End of the world: Humans could be killed off by hail of comets from passing stars

Nearby stars could fling comets at Earth, bringing life to an end — if we’re still here

Humans could be wiped out by two dwarf stars that will drop a torrent of comets onto Earth, according to a new theory.

If the comets do kill of humans, it could mean that we are wiped out ahead of the the normally expected ways — an asteroid crashing into us or the death of the sun.

A number of stars could come close to our sun in the next few million years, according to estimates by CAL Bailer Jones at the Max Planck Institute for Astronomy in Heidelberg. If they did so, their gravity could pick up one of the many comets in the Oort cloud, a region in space full of icy objects, and throw one towards Earth.

The star most likely to hit us is called Hip 85605, which has a 90% chance of coming nearer than 0.65 light years from us. Another, known as GL 710, also has a good chance of passing near enough by to upset the Oort cloud and throw down the comets that could bring life on earth to an end.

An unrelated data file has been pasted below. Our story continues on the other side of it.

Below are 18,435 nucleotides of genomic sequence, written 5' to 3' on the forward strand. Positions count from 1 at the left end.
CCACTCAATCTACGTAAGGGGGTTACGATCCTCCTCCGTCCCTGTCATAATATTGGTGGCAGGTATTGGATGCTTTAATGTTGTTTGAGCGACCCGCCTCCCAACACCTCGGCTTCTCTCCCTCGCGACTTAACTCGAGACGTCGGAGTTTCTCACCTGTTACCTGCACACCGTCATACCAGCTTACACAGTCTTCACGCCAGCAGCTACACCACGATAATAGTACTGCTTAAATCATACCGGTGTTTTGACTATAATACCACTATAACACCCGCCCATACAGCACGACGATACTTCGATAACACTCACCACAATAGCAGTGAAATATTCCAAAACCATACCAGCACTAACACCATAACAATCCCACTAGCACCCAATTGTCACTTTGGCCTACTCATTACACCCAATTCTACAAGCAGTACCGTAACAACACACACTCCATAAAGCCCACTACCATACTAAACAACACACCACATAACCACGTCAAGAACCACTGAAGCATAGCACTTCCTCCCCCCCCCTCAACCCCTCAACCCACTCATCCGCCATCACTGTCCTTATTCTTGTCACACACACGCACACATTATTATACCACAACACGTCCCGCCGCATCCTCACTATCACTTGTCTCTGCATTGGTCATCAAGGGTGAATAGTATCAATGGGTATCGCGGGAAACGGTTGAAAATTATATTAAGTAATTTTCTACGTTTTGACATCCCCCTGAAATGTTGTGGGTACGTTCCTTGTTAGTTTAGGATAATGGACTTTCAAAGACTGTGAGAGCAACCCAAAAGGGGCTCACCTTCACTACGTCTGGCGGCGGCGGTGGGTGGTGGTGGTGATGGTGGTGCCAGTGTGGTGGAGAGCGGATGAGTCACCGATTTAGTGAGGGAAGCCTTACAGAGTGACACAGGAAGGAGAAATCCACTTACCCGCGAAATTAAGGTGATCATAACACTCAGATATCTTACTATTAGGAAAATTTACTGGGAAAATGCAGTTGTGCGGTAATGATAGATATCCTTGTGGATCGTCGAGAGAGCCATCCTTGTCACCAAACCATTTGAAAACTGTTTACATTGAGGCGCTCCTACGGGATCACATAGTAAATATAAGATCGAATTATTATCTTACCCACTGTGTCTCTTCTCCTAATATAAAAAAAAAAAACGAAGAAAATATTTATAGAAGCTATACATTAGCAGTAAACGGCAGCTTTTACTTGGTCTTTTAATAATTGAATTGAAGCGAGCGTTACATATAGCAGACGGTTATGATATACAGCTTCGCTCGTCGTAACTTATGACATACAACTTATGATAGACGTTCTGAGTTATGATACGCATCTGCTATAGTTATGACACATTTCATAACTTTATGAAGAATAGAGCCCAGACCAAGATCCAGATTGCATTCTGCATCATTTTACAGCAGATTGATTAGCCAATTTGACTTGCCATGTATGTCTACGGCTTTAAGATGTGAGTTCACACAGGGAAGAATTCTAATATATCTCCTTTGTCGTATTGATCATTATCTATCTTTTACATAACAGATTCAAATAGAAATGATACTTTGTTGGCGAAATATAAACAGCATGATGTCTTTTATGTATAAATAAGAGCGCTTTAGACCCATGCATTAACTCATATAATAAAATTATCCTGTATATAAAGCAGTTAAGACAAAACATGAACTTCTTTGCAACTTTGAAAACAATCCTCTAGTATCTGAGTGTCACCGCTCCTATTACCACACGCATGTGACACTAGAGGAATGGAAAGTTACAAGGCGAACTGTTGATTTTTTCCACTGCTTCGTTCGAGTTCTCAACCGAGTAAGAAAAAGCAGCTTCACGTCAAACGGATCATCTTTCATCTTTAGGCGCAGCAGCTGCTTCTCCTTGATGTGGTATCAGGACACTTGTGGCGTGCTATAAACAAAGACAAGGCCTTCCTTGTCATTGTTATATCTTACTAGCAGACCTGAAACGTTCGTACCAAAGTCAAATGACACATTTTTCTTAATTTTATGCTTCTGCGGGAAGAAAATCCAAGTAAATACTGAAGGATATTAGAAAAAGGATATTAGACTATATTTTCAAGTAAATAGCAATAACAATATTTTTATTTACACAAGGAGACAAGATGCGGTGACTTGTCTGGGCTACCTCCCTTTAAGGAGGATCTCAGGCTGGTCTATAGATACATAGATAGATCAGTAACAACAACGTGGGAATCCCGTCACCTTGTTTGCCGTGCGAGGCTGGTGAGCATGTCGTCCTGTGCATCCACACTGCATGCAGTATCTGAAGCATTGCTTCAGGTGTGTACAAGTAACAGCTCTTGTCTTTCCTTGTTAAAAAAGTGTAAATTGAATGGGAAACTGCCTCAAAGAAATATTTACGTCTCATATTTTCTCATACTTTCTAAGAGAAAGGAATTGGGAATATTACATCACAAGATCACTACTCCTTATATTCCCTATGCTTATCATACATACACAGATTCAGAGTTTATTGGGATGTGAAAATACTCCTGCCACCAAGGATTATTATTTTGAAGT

But it’s not set to happen for millions of years, by which time there might be nothing left to destroy anyway. Hip 85605 is not set to show up for as long as half a million years, and GL 710 could take nearly three times as long.

While Bailer-Jones believes there to be a high chance of such an event happening, the data could be unreliable, he said.

The estimates use information from the European Space Agency’s Hipparcos spacecraft, which assembled its star data in the 1990s, according to the New Scientist. The follow-up spacecraft should enable us to get a new starmap and be able to work out the possibility of such an event with more accuracy.

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